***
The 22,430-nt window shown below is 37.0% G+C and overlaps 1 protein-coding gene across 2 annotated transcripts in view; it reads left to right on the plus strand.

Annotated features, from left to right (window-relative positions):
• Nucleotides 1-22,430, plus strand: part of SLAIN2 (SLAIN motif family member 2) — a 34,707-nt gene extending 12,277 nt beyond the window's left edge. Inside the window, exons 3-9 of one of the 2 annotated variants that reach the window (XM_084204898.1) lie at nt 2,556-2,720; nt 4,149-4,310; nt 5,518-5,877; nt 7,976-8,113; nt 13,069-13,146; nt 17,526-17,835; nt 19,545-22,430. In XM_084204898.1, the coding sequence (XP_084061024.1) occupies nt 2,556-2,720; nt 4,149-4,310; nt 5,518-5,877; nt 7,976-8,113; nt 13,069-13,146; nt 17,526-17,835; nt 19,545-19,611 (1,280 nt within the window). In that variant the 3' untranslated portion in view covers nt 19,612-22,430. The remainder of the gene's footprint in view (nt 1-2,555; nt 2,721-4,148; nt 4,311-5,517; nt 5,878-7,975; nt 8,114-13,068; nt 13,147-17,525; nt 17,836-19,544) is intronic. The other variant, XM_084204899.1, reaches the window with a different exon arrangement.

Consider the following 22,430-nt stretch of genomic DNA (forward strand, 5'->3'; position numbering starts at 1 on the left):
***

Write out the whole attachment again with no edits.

The 22,430-nt window shown below is 37.0% G+C and overlaps 1 protein-coding gene across 2 annotated transcripts in view; it reads left to right on the plus strand.

Annotated features, from left to right (window-relative positions):
• Nucleotides 1-22,430, plus strand: part of SLAIN2 (SLAIN motif family member 2) — a 34,707-nt gene extending 12,277 nt beyond the window's left edge. Inside the window, exons 3-9 of one of the 2 annotated variants that reach the window (XM_084204898.1) lie at nt 2,556-2,720; nt 4,149-4,310; nt 5,518-5,877; nt 7,976-8,113; nt 13,069-13,146; nt 17,526-17,835; nt 19,545-22,430. In XM_084204898.1, the coding sequence (XP_084061024.1) occupies nt 2,556-2,720; nt 4,149-4,310; nt 5,518-5,877; nt 7,976-8,113; nt 13,069-13,146; nt 17,526-17,835; nt 19,545-19,611 (1,280 nt within the window). In that variant the 3' untranslated portion in view covers nt 19,612-22,430. The remainder of the gene's footprint in view (nt 1-2,555; nt 2,721-4,148; nt 4,311-5,517; nt 5,878-7,975; nt 8,114-13,068; nt 13,147-17,525; nt 17,836-19,544) is intronic. The other variant, XM_084204899.1, reaches the window with a different exon arrangement.

Consider the following 22,430-nt stretch of genomic DNA (forward strand, 5'->3'; position numbering starts at 1 on the left):